by Apollonius and Hesychius. Iriarte mentions some grammatical MSS. by a certain Heliodorus in the Royal Library at Madrid. (Villoison, Proleg* in Apollon. Lex. Horn. pp. 24, 61; Fabric. II. cc.; Ritschl, I. c.9 who considers the Heliodorus who wrote scholia to the r^x^n ypa^ariKij of Dionysius Thrax, to be a different person.)

3. A rhetorician at Rome in the time of Au­gustus, whom Horace mentions as the companion of his journey to Brundisium, calling him "by far the most learned of the Greeks." (Sat. i. 5. 2, 3.)

4. A Stoic philosopher at Rome, who became a delator in the reign of Nero. Among his victims was his own disciple, Licinius Silanius. He was attacked by Juvenal (Sat. i. vv. 33, 35, and schol.).

5. A rhetorician, and also private secretary to the emperor Hadrian. He was a contemporary and rival of Dionysius of Miletus, who, we are told, once said to him, " The emperor can give you money and honour, but he cannot make you an orator." He was probably the same person as Heliodorus of Syria, who, as the reward of his skill in rhetoric, was made praefect of Egypt, and whose son, Avidius Cassius, attempted to usurp the purple in the reign of Marcus Aurelius Antoninus. [cassius avidius.] (Dion, Ixix. 3, Ixxi. 22, and Reimarus ad loc.) Reimarus confounds Heliodorus with Hadrian's other secretary, Celer. That they were not the same person is proved by the distinct mention of both of them in an oration of Aristeides. (Orat. Sac. iv. pp. 595, 602.) There can be little doubt that this is also the Heliodorus whom Aelius Spartianus mentions as a philosopher and friend of Hadrian, but who, the same writer tells us, suffered the usual fate of Hadrian's friends, and was abused by the emperor "famosissimis literis." (Spart. Had, 15, 16.) It is doubtful whether this Helio­dorus or the preceding [No. 3] is the grammarian who is satirically alluded to by the epigrammatists of the Greek Anthology. (Brunck, Anal. vol. i. p. 11, vol. ii. pp. 327,332.)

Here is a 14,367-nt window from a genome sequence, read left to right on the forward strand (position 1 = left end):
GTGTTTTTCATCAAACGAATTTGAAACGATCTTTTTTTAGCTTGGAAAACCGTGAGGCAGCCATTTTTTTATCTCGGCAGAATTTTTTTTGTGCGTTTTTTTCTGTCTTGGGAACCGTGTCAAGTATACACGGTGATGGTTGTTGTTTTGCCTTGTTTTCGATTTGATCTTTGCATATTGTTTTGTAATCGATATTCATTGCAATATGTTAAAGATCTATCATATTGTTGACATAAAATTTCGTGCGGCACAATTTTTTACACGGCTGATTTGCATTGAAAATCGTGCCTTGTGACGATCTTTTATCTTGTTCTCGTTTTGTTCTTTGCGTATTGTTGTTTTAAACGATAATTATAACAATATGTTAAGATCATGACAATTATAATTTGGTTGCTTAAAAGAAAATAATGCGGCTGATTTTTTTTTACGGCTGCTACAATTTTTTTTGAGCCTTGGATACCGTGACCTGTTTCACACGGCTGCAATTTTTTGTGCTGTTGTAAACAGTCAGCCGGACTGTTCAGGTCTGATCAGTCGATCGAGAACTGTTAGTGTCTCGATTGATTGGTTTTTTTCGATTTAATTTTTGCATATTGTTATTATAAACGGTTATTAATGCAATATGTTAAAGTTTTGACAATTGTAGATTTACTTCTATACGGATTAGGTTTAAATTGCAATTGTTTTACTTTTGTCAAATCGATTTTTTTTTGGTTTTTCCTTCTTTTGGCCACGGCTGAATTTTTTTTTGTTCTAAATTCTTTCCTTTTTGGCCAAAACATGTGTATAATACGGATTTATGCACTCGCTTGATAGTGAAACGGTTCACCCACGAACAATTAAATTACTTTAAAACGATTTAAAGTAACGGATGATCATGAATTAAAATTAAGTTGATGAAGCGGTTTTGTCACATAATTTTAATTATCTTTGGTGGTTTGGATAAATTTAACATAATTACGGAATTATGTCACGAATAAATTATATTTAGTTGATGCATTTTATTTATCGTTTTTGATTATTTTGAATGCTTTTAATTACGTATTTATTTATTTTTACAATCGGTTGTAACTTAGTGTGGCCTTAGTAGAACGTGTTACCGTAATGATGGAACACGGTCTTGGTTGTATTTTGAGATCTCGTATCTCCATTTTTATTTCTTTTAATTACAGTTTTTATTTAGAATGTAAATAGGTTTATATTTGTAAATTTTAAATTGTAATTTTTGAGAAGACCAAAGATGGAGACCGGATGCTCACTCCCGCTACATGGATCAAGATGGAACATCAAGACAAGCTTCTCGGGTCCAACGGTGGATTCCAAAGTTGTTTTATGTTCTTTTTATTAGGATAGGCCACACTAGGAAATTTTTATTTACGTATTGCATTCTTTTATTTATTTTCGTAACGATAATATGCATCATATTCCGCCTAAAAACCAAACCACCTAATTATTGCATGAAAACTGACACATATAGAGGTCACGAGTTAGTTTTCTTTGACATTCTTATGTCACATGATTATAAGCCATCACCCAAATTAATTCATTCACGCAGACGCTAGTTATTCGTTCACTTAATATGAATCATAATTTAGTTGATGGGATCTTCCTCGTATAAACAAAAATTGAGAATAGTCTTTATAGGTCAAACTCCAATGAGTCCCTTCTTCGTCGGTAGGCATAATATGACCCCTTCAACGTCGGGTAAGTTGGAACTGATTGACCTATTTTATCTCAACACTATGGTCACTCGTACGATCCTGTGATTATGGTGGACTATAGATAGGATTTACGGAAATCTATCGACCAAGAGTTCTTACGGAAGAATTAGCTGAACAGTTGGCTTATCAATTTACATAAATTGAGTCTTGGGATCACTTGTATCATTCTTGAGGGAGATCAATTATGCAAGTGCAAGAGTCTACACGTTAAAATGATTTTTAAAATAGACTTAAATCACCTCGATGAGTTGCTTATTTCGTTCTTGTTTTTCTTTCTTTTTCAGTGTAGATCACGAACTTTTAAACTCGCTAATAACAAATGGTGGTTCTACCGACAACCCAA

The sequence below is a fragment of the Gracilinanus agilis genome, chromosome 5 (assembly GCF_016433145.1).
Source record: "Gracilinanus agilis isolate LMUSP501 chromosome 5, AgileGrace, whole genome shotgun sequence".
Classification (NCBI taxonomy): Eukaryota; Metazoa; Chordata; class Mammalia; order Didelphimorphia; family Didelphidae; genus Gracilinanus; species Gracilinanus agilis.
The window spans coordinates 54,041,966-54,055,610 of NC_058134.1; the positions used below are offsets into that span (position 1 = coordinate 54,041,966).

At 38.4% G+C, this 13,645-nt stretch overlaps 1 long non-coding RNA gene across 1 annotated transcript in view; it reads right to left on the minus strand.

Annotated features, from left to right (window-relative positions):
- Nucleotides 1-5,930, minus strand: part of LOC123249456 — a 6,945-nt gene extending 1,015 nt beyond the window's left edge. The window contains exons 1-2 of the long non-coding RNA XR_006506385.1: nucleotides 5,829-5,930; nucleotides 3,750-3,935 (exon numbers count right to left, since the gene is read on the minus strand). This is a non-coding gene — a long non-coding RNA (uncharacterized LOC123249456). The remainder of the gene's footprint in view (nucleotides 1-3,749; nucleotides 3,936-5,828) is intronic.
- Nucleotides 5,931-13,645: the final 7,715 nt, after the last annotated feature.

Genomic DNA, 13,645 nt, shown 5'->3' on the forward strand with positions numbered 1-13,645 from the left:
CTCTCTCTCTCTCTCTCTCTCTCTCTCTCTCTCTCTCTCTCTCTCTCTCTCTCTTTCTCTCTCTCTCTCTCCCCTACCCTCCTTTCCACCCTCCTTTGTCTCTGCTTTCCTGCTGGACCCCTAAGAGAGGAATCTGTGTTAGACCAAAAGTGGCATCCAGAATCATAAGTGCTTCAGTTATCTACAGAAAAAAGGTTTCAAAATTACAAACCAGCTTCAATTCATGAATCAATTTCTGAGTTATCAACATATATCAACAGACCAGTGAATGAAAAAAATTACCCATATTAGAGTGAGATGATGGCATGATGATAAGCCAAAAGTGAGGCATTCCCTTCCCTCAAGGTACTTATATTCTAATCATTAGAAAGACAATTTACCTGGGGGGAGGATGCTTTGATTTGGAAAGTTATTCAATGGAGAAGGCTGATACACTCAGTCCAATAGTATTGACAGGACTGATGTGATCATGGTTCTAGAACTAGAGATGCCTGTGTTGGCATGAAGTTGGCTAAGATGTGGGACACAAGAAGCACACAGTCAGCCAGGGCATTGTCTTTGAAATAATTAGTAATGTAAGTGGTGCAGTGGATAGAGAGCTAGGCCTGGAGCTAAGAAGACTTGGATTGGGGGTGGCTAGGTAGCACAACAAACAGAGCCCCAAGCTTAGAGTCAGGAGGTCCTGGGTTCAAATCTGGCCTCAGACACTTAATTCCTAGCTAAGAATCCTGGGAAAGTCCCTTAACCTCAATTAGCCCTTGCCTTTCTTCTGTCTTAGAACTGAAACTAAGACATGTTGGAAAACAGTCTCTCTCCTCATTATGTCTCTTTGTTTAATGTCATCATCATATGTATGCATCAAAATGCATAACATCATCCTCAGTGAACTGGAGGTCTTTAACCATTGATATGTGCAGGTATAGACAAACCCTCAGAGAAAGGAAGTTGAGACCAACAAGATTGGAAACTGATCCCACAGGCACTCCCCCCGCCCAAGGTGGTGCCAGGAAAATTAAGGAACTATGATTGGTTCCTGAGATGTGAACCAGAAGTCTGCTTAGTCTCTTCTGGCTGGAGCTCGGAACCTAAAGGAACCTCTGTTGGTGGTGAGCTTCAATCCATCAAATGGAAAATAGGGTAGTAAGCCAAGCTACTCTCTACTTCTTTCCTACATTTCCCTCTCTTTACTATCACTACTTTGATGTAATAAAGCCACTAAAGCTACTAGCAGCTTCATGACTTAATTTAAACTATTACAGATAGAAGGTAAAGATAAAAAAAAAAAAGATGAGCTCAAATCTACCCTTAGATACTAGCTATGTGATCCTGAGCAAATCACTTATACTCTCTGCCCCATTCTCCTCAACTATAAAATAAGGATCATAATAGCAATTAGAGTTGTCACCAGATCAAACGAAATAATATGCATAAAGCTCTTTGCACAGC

^6. Philostratus relates the life of an Arabian sophist, Heliodorus, who lived under Caracalla, and gained the favour of the emperor in a curious way, and who, after his patron's death, was made the praefect of a certain island. (Vit. Sophist. 22.)

III. historian. An Athenian, surnamed Ilept-•qyilTys, wrote a description of the works of art in the Acropolis at Athens, which is quoted under the various titles, Hepl a/cpoTrcJAcws, Hepl rwu 'ABijvyo-i rpnro^oDV,'Ara0rfrtaTa, and de Aiheniensium Anaihe-matis. This work was one of the authorities for Pliny's account of the Greek artists. Heliodorus lived after the time of Antiochus Epiphanes, at least if he be the person meant in the first passage of Athenaeus now referred to. (Athen. ii. p. 45, c. vi. p. 229, e. ix. p. 406, c.; Suid., Phot., Harpocrat. s. vv. ®erra\6s, n/ktj, ^Ovtfrwp, TlpoTrfaaia,; Plin. Elench. in Lib. xxxiii. xxxiv. xxxv.) He is also apparently mentioned in a passage of Plutarch as the author of a work U€pl fjivrifjidrwj/ ( Vit. X. Orat. p. 849, c), but in that passage we should probably read Ai6bwpos for 'HAwSw/w. (Vossius, de Hist. Graec./p. 448, ed. Westermann.)

IV. romance-writer, the author of the oldest and by far the best of the Greek romances. Helio­dorus, the son of Theodosius, was a native of Syria, and was born, not, as Photius says, at Aminda, but at Emesa, as he himself tells us at the